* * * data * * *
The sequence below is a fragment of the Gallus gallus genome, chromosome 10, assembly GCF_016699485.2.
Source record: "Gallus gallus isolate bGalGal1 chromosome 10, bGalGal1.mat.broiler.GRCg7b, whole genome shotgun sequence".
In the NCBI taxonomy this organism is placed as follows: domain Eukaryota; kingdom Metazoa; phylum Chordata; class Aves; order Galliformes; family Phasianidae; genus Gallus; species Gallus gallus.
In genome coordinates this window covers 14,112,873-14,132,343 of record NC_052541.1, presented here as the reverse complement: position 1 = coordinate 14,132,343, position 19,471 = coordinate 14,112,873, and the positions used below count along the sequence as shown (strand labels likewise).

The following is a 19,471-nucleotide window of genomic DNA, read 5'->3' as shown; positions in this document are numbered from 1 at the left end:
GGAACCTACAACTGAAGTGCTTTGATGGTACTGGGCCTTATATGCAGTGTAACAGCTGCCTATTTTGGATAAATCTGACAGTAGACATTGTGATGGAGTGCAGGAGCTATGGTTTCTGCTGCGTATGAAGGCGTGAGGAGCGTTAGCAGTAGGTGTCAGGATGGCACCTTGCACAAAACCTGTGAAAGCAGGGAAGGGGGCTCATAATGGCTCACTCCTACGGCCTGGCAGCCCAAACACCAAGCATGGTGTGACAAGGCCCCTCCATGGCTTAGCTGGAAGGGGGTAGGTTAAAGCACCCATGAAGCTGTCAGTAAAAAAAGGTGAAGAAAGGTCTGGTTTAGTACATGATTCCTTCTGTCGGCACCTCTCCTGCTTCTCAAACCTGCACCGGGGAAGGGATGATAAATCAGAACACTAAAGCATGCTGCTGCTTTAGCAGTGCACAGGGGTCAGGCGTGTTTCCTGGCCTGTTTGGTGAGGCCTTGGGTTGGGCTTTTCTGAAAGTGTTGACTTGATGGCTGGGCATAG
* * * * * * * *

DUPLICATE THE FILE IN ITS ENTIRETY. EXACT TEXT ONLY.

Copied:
The sequence below is a fragment of the Gallus gallus genome, chromosome 10, assembly GCF_016699485.2.
Source record: "Gallus gallus isolate bGalGal1 chromosome 10, bGalGal1.mat.broiler.GRCg7b, whole genome shotgun sequence".
In the NCBI taxonomy this organism is placed as follows: domain Eukaryota; kingdom Metazoa; phylum Chordata; class Aves; order Galliformes; family Phasianidae; genus Gallus; species Gallus gallus.
In genome coordinates this window covers 14,112,873-14,132,343 of record NC_052541.1, presented here as the reverse complement: position 1 = coordinate 14,132,343, position 19,471 = coordinate 14,112,873, and the positions used below count along the sequence as shown (strand labels likewise).

The following is a 19,471-nucleotide window of genomic DNA, read 5'->3' as shown; positions in this document are numbered from 1 at the left end:
GGAACCTACAACTGAAGTGCTTTGATGGTACTGGGCCTTATATGCAGTGTAACAGCTGCCTATTTTGGATAAATCTGACAGTAGACATTGTGATGGAGTGCAGGAGCTATGGTTTCTGCTGCGTATGAAGGCGTGAGGAGCGTTAGCAGTAGGTGTCAGGATGGCACCTTGCACAAAACCTGTGAAAGCAGGGAAGGGGGCTCATAATGGCTCACTCCTACGGCCTGGCAGCCCAAACACCAAGCATGGTGTGACAAGGCCCCTCCATGGCTTAGCTGGAAGGGGGTAGGTTAAAGCACCCATGAAGCTGTCAGTAAAAAAAGGTGAAGAAAGGTCTGGTTTAGTACATGATTCCTTCTGTCGGCACCTCTCCTGCTTCTCAAACCTGCACCGGGGAAGGGATGATAAATCAGAACACTAAAGCATGCTGCTGCTTTAGCAGTGCACAGGGGTCAGGCGTGTTTCCTGGCCTGTTTGGTGAGGCCTTGGGTTGGGCTTTTCTGAAAGTGTTGACTTGATGGCTGGGCATAG